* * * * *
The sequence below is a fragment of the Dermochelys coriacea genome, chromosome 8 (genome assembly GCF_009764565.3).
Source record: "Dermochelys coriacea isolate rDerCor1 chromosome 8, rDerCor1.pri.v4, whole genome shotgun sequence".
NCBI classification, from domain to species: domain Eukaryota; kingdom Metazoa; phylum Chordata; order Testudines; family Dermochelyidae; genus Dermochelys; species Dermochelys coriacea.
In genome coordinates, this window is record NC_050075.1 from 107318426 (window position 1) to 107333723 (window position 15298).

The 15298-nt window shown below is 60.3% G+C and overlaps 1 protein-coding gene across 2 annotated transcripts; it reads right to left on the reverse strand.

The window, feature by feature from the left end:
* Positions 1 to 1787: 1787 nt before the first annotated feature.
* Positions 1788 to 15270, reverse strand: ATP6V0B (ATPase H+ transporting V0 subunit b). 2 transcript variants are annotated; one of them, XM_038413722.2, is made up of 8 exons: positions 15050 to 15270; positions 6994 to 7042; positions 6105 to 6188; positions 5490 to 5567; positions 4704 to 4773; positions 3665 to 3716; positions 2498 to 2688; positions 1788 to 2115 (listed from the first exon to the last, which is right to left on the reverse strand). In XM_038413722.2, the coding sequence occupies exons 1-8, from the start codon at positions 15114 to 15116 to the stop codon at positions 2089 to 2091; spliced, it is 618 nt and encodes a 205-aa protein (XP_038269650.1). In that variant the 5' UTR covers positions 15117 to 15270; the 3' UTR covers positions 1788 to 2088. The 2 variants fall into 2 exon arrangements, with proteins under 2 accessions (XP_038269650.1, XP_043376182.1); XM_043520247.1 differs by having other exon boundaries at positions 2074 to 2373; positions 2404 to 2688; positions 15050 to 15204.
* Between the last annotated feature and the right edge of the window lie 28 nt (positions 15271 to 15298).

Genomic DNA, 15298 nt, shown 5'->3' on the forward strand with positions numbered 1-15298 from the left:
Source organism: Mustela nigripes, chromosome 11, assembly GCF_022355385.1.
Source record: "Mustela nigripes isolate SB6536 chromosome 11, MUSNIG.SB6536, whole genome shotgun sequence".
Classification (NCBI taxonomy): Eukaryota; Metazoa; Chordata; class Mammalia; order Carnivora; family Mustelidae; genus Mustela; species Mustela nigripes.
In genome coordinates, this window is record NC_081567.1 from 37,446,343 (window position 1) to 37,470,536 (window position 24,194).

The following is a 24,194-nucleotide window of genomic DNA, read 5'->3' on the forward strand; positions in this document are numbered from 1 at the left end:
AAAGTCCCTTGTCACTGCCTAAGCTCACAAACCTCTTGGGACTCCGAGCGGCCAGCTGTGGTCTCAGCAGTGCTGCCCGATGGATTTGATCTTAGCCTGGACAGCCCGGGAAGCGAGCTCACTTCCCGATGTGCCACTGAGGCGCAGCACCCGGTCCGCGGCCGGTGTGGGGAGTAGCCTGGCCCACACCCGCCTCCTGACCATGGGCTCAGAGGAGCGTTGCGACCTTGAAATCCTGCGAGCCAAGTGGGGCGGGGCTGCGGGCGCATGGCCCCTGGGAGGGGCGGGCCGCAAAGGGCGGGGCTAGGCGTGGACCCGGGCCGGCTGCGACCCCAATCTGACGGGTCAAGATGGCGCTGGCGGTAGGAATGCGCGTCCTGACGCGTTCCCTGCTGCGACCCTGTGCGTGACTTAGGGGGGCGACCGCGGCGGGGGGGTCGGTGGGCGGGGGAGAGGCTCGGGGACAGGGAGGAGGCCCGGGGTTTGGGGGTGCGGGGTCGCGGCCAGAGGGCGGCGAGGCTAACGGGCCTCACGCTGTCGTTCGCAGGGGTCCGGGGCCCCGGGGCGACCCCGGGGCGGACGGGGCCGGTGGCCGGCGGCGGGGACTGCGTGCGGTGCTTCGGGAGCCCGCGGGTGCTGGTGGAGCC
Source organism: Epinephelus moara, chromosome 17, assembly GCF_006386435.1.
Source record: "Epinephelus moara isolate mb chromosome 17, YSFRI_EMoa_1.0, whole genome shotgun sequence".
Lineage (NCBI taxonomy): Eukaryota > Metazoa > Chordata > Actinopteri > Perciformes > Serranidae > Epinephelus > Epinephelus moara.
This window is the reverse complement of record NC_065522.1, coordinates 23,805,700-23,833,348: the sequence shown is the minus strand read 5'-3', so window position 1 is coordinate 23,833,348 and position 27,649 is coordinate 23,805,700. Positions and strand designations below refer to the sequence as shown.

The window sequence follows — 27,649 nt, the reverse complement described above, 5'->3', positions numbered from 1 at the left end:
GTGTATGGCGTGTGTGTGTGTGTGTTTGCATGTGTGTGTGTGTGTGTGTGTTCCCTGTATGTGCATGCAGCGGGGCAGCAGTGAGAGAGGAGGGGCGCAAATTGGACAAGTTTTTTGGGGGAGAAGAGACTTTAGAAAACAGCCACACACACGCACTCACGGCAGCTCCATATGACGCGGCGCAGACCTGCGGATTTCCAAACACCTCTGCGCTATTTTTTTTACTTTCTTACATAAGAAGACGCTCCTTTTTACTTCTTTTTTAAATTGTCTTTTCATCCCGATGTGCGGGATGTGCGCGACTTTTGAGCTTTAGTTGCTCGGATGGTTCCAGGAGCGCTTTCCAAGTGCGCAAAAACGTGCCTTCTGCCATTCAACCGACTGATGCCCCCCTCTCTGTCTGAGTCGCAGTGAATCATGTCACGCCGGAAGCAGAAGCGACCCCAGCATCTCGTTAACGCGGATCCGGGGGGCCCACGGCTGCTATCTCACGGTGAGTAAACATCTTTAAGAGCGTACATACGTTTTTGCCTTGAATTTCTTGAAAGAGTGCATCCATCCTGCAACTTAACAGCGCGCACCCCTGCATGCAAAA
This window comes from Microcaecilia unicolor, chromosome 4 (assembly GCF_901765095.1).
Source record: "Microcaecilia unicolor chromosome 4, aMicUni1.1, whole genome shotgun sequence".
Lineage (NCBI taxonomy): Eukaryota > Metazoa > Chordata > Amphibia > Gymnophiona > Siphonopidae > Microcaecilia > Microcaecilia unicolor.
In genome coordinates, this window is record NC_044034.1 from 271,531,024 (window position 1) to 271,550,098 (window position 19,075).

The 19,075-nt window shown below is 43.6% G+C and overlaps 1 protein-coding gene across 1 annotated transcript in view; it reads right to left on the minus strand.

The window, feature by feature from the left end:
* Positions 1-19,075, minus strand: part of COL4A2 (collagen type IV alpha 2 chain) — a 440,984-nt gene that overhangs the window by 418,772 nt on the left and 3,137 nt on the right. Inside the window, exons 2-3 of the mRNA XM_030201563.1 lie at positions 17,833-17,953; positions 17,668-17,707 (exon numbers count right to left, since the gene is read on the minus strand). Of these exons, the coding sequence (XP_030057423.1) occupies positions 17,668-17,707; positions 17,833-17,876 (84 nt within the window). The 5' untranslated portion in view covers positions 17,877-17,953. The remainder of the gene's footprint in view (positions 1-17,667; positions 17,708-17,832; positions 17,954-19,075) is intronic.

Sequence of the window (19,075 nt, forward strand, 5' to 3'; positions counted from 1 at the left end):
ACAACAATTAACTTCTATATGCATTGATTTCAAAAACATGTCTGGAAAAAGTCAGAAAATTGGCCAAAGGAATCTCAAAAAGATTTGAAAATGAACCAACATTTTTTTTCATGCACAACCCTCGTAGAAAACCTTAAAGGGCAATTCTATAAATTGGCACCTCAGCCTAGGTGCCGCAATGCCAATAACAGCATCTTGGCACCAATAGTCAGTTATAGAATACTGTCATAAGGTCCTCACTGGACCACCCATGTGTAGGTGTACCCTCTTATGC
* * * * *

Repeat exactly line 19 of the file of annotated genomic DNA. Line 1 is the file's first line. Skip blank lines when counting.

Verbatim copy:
Lineage (NCBI taxonomy): Eukaryota > Metazoa > Chordata > Actinopteri > Perciformes > Serranidae > Epinephelus > Epinephelus moara.